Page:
EFSA OpenFoodTox Database

The OOFT tool is a copy of the EFSA OpenFoodTox database, as presented by EFSA in the 2020 spreadsheet. The EFSA database can be queried at the EFSA website; this website uses the Microstrategy suite to extract data from the database and present the results in a manner to be understood by toxicological experts. Working with this tool, one can however make some remarks with regard to its use. The first comment refers to the selection of chemical; here one can go for a synonym or substance name. This causes sometimes confusion, as it is not always clear if one is dealing with a synonym name or official name. One can overcome this confusion by searching using the CAS number, but then one should be familiar with that code. The second comment is that the output of the Substance Browser is presented in different blocks, e.g. one block with a list of EFSA outputs, and a separate list of Hazard Characterisation: Reference Points and one for the Hazard Characterisation: Reference Values. As the different data are interlinked one should use a "marker" to connect the rows. Luckily, the Output Id can be used for that. And as a final comment it can be noted, that the lines need for a wide screen, making the output somewhat difficult to assess on a tablet or smartphone.

Online Open Food Tox Tool

To overcome the comments on the EFSA implementation the online system was slightly altered. First the search is updated into the possibility to search for a substance name, or a synonym, or a CAS number or an EC Reference number. So the conclusion whether or not one is dealing with an official substance name or widely used synonym is left to the system. Besides the input can be a partial name or code. So, e.g. input of bisphenol will result in bisphenol A and 2,2'-bisphenol F, but also find 2,2-Bis(4-hydroxyphenyl)propane which is the official name of Bisphenol A.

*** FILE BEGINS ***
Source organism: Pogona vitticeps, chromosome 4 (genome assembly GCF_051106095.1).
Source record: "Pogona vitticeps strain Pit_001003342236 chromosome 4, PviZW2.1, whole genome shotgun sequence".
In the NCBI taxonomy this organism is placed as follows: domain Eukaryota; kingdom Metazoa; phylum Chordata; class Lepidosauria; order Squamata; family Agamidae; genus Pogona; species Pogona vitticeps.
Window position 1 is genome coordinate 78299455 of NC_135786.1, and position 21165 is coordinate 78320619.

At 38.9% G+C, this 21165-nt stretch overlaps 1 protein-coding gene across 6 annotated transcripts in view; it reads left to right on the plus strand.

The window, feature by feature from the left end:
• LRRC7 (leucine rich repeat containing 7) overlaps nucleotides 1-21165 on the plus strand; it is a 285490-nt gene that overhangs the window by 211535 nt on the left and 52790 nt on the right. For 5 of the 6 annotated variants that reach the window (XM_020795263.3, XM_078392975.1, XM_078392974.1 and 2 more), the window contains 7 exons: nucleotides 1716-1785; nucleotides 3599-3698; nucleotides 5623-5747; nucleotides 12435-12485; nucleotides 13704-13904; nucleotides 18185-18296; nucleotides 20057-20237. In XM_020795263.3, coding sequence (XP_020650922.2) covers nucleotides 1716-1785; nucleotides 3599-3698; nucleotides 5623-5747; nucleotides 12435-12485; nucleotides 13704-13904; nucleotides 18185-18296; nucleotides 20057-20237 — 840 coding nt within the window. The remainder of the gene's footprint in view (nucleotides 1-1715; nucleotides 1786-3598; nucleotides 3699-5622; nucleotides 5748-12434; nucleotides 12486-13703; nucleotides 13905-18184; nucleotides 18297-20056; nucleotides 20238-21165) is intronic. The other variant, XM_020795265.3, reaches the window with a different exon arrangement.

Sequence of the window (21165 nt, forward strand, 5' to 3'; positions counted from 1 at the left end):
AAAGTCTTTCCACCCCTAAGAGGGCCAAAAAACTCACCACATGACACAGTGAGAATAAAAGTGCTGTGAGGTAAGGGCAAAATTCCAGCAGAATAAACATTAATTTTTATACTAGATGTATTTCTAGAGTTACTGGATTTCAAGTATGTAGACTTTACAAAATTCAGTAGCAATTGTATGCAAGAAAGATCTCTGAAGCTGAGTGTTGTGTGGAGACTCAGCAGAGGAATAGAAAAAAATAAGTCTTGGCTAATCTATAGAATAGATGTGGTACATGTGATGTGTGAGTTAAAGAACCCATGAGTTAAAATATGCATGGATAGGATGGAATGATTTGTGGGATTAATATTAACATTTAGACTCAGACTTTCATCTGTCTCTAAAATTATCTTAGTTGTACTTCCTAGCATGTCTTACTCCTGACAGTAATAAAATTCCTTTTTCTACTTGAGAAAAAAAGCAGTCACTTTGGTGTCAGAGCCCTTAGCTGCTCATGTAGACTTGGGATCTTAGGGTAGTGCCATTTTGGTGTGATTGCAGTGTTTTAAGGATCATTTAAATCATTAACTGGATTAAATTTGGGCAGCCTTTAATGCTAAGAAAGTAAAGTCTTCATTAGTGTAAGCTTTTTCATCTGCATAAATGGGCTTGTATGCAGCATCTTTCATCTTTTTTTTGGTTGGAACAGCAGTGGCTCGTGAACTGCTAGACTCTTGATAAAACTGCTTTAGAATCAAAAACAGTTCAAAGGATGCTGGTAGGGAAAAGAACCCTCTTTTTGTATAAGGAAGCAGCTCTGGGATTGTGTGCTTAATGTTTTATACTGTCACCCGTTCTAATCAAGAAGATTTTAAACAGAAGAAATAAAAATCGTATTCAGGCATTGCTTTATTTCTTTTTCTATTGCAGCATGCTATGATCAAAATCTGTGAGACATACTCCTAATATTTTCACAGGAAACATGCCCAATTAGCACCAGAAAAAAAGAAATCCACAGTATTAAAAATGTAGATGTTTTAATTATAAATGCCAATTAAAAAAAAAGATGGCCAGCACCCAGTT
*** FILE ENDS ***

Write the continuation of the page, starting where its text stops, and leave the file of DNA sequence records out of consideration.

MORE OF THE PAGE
The results of the search are presented in a list, describing synonyms, the substance name, a component name, CAS and EC numbers, and the Molecular Formula. Here one has to select the substance requested by means of a radiobutton. It should be noted that different compound names can refer to the same substance; e.g. a search for cadmium gives the Cadmium ion and Cadmium(2+) as synonyms for the substance Cadmium (total). As all CAS numbers resp. EC REF numbers here are the same, it can be concluded that the three rows refer to the same substance, i.e. Cadmium (total). In that case each selection will point to the same data.

After pressing Apply the system will present the results for the substance selected, using the fields of the EFSA format, with a minor difference. The fields are identical to those of the EFSA website, but in OOFT the various topics such as EFSA outputs and Hazard Characterisation are presented together in one block. The blocks are ordered by year. Most experts will use the most recently published HBGV as presented in the last block for exposure assessments. Looking to the other blocks can give you some idea about the evolution of a safe level. E.g. for cadmium (total) a TWI of 7 ug per kg body weight per week was assigned in 2004 by EFSA, which was confirmed in 2005. In 2009 however the TWI was lowered down to 2.5 ug, which value was confirmed in 2011.

OOFT will also show another page with additional information present in the EFSA database that is not shown by the online EFSA system. To see these data, one must select one (year) block through its radiobutton and select the [Extended data] button. Then OOFT will show additional data and remarks, such as a direct link to the document, information about the underlying study such as Species and Exposure Route, and Effects and its Endpoint (both for a toxicity and genotoxicity study). Many fields do also show its EFSA code; in this way it is possible to link the data to other EFSA sources and catalogues in other databases or tables.


To start OOFT, you have to select its icon